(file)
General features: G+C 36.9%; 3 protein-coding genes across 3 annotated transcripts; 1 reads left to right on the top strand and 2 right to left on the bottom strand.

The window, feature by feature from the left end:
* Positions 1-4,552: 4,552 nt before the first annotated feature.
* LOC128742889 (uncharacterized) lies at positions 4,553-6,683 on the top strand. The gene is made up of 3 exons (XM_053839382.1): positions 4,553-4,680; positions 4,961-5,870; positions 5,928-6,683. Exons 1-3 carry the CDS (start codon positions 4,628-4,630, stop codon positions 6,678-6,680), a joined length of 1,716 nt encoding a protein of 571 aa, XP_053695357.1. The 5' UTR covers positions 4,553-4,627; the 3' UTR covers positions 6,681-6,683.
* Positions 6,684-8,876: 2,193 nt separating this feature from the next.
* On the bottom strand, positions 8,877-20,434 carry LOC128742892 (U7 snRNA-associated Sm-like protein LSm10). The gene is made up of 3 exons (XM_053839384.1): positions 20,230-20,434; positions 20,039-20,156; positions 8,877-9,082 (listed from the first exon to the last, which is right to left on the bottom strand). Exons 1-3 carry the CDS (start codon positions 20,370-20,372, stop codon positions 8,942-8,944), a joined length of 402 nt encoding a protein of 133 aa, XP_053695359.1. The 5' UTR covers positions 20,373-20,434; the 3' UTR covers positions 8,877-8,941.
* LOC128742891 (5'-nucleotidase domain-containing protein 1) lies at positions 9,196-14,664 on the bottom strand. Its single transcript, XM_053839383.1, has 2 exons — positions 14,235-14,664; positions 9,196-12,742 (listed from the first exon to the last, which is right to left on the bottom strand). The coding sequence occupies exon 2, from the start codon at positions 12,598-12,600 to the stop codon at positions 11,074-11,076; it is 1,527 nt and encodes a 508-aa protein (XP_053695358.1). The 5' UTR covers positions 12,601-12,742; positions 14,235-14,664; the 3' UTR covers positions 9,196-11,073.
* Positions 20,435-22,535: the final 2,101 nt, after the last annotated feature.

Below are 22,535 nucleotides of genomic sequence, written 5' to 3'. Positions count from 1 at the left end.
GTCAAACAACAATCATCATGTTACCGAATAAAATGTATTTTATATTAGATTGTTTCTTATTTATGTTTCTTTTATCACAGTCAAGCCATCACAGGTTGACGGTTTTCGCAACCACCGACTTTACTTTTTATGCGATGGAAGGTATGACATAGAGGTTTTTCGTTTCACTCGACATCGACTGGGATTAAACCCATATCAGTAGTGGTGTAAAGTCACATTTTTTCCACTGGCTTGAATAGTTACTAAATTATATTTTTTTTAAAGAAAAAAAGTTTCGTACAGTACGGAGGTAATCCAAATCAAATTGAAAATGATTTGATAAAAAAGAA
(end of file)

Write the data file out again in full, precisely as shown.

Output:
General features: G+C 36.9%; 3 protein-coding genes across 3 annotated transcripts; 1 reads left to right on the top strand and 2 right to left on the bottom strand.

The window, feature by feature from the left end:
* Positions 1-4,552: 4,552 nt before the first annotated feature.
* LOC128742889 (uncharacterized) lies at positions 4,553-6,683 on the top strand. The gene is made up of 3 exons (XM_053839382.1): positions 4,553-4,680; positions 4,961-5,870; positions 5,928-6,683. Exons 1-3 carry the CDS (start codon positions 4,628-4,630, stop codon positions 6,678-6,680), a joined length of 1,716 nt encoding a protein of 571 aa, XP_053695357.1. The 5' UTR covers positions 4,553-4,627; the 3' UTR covers positions 6,681-6,683.
* Positions 6,684-8,876: 2,193 nt separating this feature from the next.
* On the bottom strand, positions 8,877-20,434 carry LOC128742892 (U7 snRNA-associated Sm-like protein LSm10). The gene is made up of 3 exons (XM_053839384.1): positions 20,230-20,434; positions 20,039-20,156; positions 8,877-9,082 (listed from the first exon to the last, which is right to left on the bottom strand). Exons 1-3 carry the CDS (start codon positions 20,370-20,372, stop codon positions 8,942-8,944), a joined length of 402 nt encoding a protein of 133 aa, XP_053695359.1. The 5' UTR covers positions 20,373-20,434; the 3' UTR covers positions 8,877-8,941.
* LOC128742891 (5'-nucleotidase domain-containing protein 1) lies at positions 9,196-14,664 on the bottom strand. Its single transcript, XM_053839383.1, has 2 exons — positions 14,235-14,664; positions 9,196-12,742 (listed from the first exon to the last, which is right to left on the bottom strand). The coding sequence occupies exon 2, from the start codon at positions 12,598-12,600 to the stop codon at positions 11,074-11,076; it is 1,527 nt and encodes a 508-aa protein (XP_053695358.1). The 5' UTR covers positions 12,601-12,742; positions 14,235-14,664; the 3' UTR covers positions 9,196-11,073.
* Positions 20,435-22,535: the final 2,101 nt, after the last annotated feature.

Below are 22,535 nucleotides of genomic sequence, written 5' to 3'. Positions count from 1 at the left end.
GTCAAACAACAATCATCATGTTACCGAATAAAATGTATTTTATATTAGATTGTTTCTTATTTATGTTTCTTTTATCACAGTCAAGCCATCACAGGTTGACGGTTTTCGCAACCACCGACTTTACTTTTTATGCGATGGAAGGTATGACATAGAGGTTTTTCGTTTCACTCGACATCGACTGGGATTAAACCCATATCAGTAGTGGTGTAAAGTCACATTTTTTCCACTGGCTTGAATAGTTACTAAATTATATTTTTTTTAAAGAAAAAAAGTTTCGTACAGTACGGAGGTAATCCAAATCAAATTGAAAATGATTTGATAAAAAAGAA